I encourage and challenge my barn believer friends to use their photography talents to help their communities. I photograph concerts and events, kids with Santa, and provide pictures to our local newspaper, online local news sites and TV stations. It feels good to help out!
Gary Ennis: I live in Traverse City, Michigan, and have had a love for photography since the age of about 12 when it was only film. My favorite things to shoot are landscapes and barns and the two go together very well. I spend a lot of time going down rural country roads. My dad taught me well and it is amazing what you find off the main roads. I also spend much time in the UP and the old farms up there are nothing short of amazing.
Michelle Jordan: I am a retail manager and take photos of barns because I love them and it is my stress release. My grandpa was a barn builder and I find myself drawn to these old pieces of history. They are a part of history that we are losing very fast. I try to capture as many as I can before they are gone forever. I grew up on a beef farm in Michigan and feel I was very fortunate to experience all that small farm life has to offer. I found out you can take the girl off the farm but she won't be happy. I now have my own 40 acre farm in Michigan.
I got into photography about seven years ago and started a photography page called Red Barn Photography inspired by my own red barn. Besides photography I am a avid lover of horses and animals. I enjoy riding and showing horses, flower gardening, reading and kayaking.
Stephen L. Kettner: One of my earliest memories was sitting on my uncle Fred’s lap while he drove his tractor in the fields. Barns and farms carry memories many cherish, a life-style I believe needs to be preserved through photos. My previous profession of over 30 years was as a videographer and media producer for a major university; with recent retirement plus the pandemic, I needed a past-time activity. My passion now is finding a barn, in whatever condition, then sharing photos and short stories from their owners.
Judy Kies: I am a logistics professional and breast cancer survivor. Although I was not raised on a farm, I have many ancestors who were farmers, both here in the United States and in Germany. I am hoping to keep their farming legacies alive through photography. My hope is to document as many Michigan barns as possible. (Photo of Judy by John Sobczak)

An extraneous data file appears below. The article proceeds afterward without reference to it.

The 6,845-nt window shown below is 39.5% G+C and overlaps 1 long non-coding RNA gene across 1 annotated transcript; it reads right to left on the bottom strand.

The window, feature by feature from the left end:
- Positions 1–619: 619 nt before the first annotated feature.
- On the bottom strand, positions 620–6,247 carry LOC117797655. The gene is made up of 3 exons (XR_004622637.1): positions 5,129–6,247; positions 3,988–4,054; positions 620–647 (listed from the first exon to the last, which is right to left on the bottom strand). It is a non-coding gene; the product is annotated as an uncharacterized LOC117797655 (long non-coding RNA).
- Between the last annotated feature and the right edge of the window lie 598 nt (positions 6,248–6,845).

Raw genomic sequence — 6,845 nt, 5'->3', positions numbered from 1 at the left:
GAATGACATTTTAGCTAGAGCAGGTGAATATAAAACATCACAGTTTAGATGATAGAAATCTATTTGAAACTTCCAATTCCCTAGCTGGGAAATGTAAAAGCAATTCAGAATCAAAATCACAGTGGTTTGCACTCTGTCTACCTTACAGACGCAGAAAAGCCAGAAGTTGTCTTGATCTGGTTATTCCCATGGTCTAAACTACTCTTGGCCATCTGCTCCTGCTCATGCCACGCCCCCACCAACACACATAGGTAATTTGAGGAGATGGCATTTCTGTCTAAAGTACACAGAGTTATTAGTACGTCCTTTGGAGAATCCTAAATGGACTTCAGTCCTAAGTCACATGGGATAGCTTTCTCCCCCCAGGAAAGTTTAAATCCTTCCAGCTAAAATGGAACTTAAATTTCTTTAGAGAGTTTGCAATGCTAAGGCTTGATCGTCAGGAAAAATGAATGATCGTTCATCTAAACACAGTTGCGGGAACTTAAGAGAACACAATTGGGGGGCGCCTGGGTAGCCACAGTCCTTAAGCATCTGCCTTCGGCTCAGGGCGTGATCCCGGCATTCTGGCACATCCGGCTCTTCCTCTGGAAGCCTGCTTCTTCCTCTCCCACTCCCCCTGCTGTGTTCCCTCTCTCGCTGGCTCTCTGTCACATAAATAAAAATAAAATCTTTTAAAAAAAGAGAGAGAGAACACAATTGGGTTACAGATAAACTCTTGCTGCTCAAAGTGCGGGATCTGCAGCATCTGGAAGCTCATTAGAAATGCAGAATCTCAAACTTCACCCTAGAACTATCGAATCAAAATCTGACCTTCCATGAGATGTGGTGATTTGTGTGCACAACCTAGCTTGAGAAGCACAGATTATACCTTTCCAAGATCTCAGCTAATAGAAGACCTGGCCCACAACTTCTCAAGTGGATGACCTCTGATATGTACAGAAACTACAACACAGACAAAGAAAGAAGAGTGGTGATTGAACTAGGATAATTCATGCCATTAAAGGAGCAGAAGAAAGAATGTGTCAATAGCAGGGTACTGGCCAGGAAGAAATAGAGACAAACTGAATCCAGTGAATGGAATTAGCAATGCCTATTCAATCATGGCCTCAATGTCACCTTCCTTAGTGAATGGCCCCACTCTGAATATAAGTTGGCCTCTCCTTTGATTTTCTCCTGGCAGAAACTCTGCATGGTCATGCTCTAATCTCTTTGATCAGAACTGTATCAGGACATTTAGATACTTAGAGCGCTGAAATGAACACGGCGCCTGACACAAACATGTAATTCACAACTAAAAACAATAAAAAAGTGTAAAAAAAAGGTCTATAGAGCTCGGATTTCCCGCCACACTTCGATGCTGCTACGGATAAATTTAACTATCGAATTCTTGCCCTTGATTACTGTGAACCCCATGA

Doug Martin: My evolution in photography began 45 years ago under the supervision of a skilled photographer. I have enjoyed photo ops in the Galapagos, Socorro, and Cocos Islands, and coast to coast US and have also taken hundreds of photos in cardiac surgery as a Perfusionist. Now, retired, one of my favorite pastimes is heading onto obscure country roads in search of interesting photo ops. This gave birth to the “Dirt Road Diaries.” The attraction to farms and barns stems from childhood excursions to my grandparents’ farm.
Leandro Martins: : I received my first camera at the age of 18 and instantly fell in love with the ability to capture moments. That passion continues to this day. During my free time, I enjoy spending time with my daughters, exploring the outdoors, and photographing historic architecture, barns, nature and landscapes. I see beauty through the lens, and wherever I am, one of my cameras is likely close by.
Colleen Fitzpatrick McMurray: My love for photography began at a very young age when I realized my parents were not taking pictures of me and my seven younger brothers. I have worked as a portrait photographer and taken many pictures over the years, but nothing gives me a greater joy than to drive in the country and find that next beautiful barn just around the bend. Each barn is unique and has a history that needs to be told. Sharing its picture with the world gives it the voice it might not otherwise have.
Mary Webber Rogacki: I was born and raised in the western Upper Peninsula and went to the University of Michigan. I worked for 40 years as an RN at the University of Michigan Health System. Since retirement I live six months in the Upper Peninsula and six months downstate. I love barns for their photographic appeal but especially for the stories they tell about the grass roots of this country